For a few years now, NCTC analysts and their bosses have complained that they don't have enough time to examine certain kinds of data, because the rules on how long they can hold onto it are set by the agency that gives it to them. There's an important distinction here: The NCTC doesn't actually collect information on its own. It's entirely dependent on the CIA, the FBI, the Homeland Security Department and others to provide it with intelligence reports, visa applications, travel records, and other sources of information. There's a lot of it; usually NCTC analysts get several thousands new pieces of information every day. It is the NCTC's responsibility, by law, to fuse all that information together and provide warnings of future terrorist plots.
The issue chronicled in the Journal article was that the rules for retaining the information weren't uniform. Some agencies allowed NCTC to hang onto their records for several months or years, some as few as 30 days. I'm told that intelligence agencies in particular were concerned about relinquishing control of information that they viewed as hard-won and too precious to share. But officials in other agencies, namely some in the Homeland Security Department, were more inclined to give the NCTC longer-term access. One analyst said recently that the lack of uniformity in the rules was making it harder for the NCTC to do its job.
Supporters of the new rules, which apparently were put in place with no public notice, say it does the NCTC little good to have access to all this material if it can't hold onto it for a considerable period of time, perhaps several years.
The Journal reports that the disagreements over where to draw the lines became so heated that a deputies-level meeting of national security officials was convened in the White House Situation Room in March.
"Not everyone was on board. 'This is a sea change in the way that the government interacts with the general public,' Mary Ellen Callahan, chief privacy officer of the Department of Homeland Security, argued in the meeting, according to people familiar with the discussions."
Stewart Baker, who was the first assistant secretary for policy at Homeland Security, thinks there was more bureaucratic rivalry at play here than concern over civil liberties. "This is a turf fight dressed up as a privacy dispute," he says, questioning whether allowing NCTC to hang onto information that other government agencies already possess really limits people's privacy any further. "How many Americans would agree with this statement: 'Janet Napolitano [the Homeland Security Secretary] has a record of my flights in and out of the country. I'm fine with that. But if Matt Olsen [the NCTC director] gets those same records, my privacy has been so damaged that it's a sea change.'?"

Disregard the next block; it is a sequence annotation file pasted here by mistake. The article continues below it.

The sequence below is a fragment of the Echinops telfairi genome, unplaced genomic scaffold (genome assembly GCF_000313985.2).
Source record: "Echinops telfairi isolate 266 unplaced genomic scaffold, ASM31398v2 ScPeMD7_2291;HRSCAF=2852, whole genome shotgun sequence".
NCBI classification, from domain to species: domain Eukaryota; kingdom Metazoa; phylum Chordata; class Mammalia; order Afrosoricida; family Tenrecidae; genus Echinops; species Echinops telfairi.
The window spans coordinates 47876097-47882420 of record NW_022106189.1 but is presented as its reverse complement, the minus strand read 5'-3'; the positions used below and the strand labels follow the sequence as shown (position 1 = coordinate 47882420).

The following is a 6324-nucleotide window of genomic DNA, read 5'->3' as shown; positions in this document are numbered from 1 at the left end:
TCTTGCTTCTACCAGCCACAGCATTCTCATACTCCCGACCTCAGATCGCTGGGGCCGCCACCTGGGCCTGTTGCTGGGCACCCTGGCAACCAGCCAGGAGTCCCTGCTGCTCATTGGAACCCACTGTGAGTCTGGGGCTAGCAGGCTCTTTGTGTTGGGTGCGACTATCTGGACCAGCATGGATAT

Having written extensively about terrorism surveillance and the NCTC, I'm not convinced that giving the center more direct, longer-term access to existing information fundamentally undermines privacy any more than the collection of that information in general. But there's a real concern that by putting all that information under one roof, so to speak, the temptation to move beyond NCTC's mandate to track terrorists and start looking for other criminal activity is heightened. The Journal article is clearly driving at that concern, which is apparently shared by the sources who revealed the debate in the first place.
In a blog post, the ACLU's Chris Calabrese distills the essence of the concern here.
Innocent people can be investigated and their data kept for years. It can be shared with foreign governments. All of this in service of not just terrorism investigations but also investigations of future crimes.
It might seem like a distinction without a difference to say that the data in TIA's world would stay where it originated. But it underscores how important, both to a bureaucracy and to privacy protection, it can be to keep some data separate. This feature was deliberately designed by TIA's architect, John Poindexter, to protect both those interests.
Putting aside the rules over who can see what and for how long, there's still the question of whether NCTC can make sense of the flood of information it receives every day. Back in 2009, when the underwear bomber got onto an airplane, it became clear that there was no systematic way for the center to understand the collective significance of, in that case, intelligence reports, immigration records, and flight manifests. But it was also true that even if the center had the technology to do that, it might never spot the bomber among thousands of other passengers it was tracking.
The failed attack exposed critical weaknesses. Leiter says that things have improved somewhat on that score. "[NCTC] certainly has more to do. But it's vastly improved. The tools [for searching and analyzing information] are better."